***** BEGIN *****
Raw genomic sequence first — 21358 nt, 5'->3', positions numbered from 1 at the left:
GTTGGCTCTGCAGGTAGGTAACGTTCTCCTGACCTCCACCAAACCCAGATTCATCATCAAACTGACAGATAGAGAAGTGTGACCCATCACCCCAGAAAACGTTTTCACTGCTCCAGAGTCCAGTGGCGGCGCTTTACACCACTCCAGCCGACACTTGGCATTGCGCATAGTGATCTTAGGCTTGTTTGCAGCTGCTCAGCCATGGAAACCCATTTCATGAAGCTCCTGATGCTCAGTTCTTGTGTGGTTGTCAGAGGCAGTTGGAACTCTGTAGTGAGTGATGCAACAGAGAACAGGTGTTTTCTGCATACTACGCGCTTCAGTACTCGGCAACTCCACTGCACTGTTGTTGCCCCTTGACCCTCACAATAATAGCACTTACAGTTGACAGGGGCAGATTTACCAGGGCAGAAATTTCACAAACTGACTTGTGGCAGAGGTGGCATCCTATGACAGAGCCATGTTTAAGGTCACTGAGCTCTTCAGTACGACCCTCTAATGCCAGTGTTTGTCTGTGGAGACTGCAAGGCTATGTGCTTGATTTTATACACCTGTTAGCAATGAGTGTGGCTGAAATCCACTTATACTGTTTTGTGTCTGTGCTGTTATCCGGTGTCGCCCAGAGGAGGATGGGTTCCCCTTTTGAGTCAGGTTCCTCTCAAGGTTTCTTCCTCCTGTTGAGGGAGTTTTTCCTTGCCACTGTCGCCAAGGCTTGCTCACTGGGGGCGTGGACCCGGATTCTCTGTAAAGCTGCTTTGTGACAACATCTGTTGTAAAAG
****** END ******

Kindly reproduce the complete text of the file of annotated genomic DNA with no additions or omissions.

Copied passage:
Raw genomic sequence first — 21358 nt, 5'->3', positions numbered from 1 at the left:
GTTGGCTCTGCAGGTAGGTAACGTTCTCCTGACCTCCACCAAACCCAGATTCATCATCAAACTGACAGATAGAGAAGTGTGACCCATCACCCCAGAAAACGTTTTCACTGCTCCAGAGTCCAGTGGCGGCGCTTTACACCACTCCAGCCGACACTTGGCATTGCGCATAGTGATCTTAGGCTTGTTTGCAGCTGCTCAGCCATGGAAACCCATTTCATGAAGCTCCTGATGCTCAGTTCTTGTGTGGTTGTCAGAGGCAGTTGGAACTCTGTAGTGAGTGATGCAACAGAGAACAGGTGTTTTCTGCATACTACGCGCTTCAGTACTCGGCAACTCCACTGCACTGTTGTTGCCCCTTGACCCTCACAATAATAGCACTTACAGTTGACAGGGGCAGATTTACCAGGGCAGAAATTTCACAAACTGACTTGTGGCAGAGGTGGCATCCTATGACAGAGCCATGTTTAAGGTCACTGAGCTCTTCAGTACGACCCTCTAATGCCAGTGTTTGTCTGTGGAGACTGCAAGGCTATGTGCTTGATTTTATACACCTGTTAGCAATGAGTGTGGCTGAAATCCACTTATACTGTTTTGTGTCTGTGCTGTTATCCGGTGTCGCCCAGAGGAGGATGGGTTCCCCTTTTGAGTCAGGTTCCTCTCAAGGTTTCTTCCTCCTGTTGAGGGAGTTTTTCCTTGCCACTGTCGCCAAGGCTTGCTCACTGGGGGCGTGGACCCGGATTCTCTGTAAAGCTGCTTTGTGACAACATCTGTTGTAAAAG